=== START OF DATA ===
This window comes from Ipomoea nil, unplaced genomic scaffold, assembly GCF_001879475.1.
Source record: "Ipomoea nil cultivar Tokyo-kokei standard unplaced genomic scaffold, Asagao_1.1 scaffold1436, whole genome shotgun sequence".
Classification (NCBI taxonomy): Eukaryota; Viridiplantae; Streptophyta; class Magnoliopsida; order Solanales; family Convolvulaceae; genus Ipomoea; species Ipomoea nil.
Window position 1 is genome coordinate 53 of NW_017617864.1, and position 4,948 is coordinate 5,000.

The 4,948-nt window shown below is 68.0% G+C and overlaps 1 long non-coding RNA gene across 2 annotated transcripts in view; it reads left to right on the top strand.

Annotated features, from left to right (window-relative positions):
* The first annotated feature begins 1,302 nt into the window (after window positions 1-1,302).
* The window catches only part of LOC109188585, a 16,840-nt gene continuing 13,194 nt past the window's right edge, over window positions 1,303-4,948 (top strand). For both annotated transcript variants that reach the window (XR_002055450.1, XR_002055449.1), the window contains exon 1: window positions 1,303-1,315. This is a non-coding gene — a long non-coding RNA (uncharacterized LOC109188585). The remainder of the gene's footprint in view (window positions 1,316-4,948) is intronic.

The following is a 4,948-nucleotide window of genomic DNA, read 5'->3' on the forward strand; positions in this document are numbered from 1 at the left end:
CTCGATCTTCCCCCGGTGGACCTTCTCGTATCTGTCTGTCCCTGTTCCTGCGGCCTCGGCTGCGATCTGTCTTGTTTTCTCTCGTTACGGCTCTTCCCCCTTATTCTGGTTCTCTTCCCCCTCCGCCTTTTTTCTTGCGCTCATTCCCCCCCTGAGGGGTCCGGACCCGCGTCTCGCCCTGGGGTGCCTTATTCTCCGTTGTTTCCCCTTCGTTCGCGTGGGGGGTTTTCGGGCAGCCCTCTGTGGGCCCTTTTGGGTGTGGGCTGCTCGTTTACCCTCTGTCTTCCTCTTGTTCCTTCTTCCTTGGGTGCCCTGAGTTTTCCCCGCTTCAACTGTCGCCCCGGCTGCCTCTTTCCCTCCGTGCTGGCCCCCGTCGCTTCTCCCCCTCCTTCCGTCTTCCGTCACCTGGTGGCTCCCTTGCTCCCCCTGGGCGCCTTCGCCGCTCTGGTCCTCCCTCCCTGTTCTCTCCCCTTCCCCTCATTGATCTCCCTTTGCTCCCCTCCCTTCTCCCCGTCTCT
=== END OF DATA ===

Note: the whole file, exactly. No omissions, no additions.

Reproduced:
This window comes from Ipomoea nil, unplaced genomic scaffold, assembly GCF_001879475.1.
Source record: "Ipomoea nil cultivar Tokyo-kokei standard unplaced genomic scaffold, Asagao_1.1 scaffold1436, whole genome shotgun sequence".
Classification (NCBI taxonomy): Eukaryota; Viridiplantae; Streptophyta; class Magnoliopsida; order Solanales; family Convolvulaceae; genus Ipomoea; species Ipomoea nil.
Window position 1 is genome coordinate 53 of NW_017617864.1, and position 4,948 is coordinate 5,000.

The 4,948-nt window shown below is 68.0% G+C and overlaps 1 long non-coding RNA gene across 2 annotated transcripts in view; it reads left to right on the top strand.

Annotated features, from left to right (window-relative positions):
* The first annotated feature begins 1,302 nt into the window (after window positions 1-1,302).
* The window catches only part of LOC109188585, a 16,840-nt gene continuing 13,194 nt past the window's right edge, over window positions 1,303-4,948 (top strand). For both annotated transcript variants that reach the window (XR_002055450.1, XR_002055449.1), the window contains exon 1: window positions 1,303-1,315. This is a non-coding gene — a long non-coding RNA (uncharacterized LOC109188585). The remainder of the gene's footprint in view (window positions 1,316-4,948) is intronic.

The following is a 4,948-nucleotide window of genomic DNA, read 5'->3' on the forward strand; positions in this document are numbered from 1 at the left end:
CTCGATCTTCCCCCGGTGGACCTTCTCGTATCTGTCTGTCCCTGTTCCTGCGGCCTCGGCTGCGATCTGTCTTGTTTTCTCTCGTTACGGCTCTTCCCCCTTATTCTGGTTCTCTTCCCCCTCCGCCTTTTTTCTTGCGCTCATTCCCCCCCTGAGGGGTCCGGACCCGCGTCTCGCCCTGGGGTGCCTTATTCTCCGTTGTTTCCCCTTCGTTCGCGTGGGGGGTTTTCGGGCAGCCCTCTGTGGGCCCTTTTGGGTGTGGGCTGCTCGTTTACCCTCTGTCTTCCTCTTGTTCCTTCTTCCTTGGGTGCCCTGAGTTTTCCCCGCTTCAACTGTCGCCCCGGCTGCCTCTTTCCCTCCGTGCTGGCCCCCGTCGCTTCTCCCCCTCCTTCCGTCTTCCGTCACCTGGTGGCTCCCTTGCTCCCCCTGGGCGCCTTCGCCGCTCTGGTCCTCCCTCCCTGTTCTCTCCCCTTCCCCTCATTGATCTCCCTTTGCTCCCCTCCCTTCTCCCCGTCTCT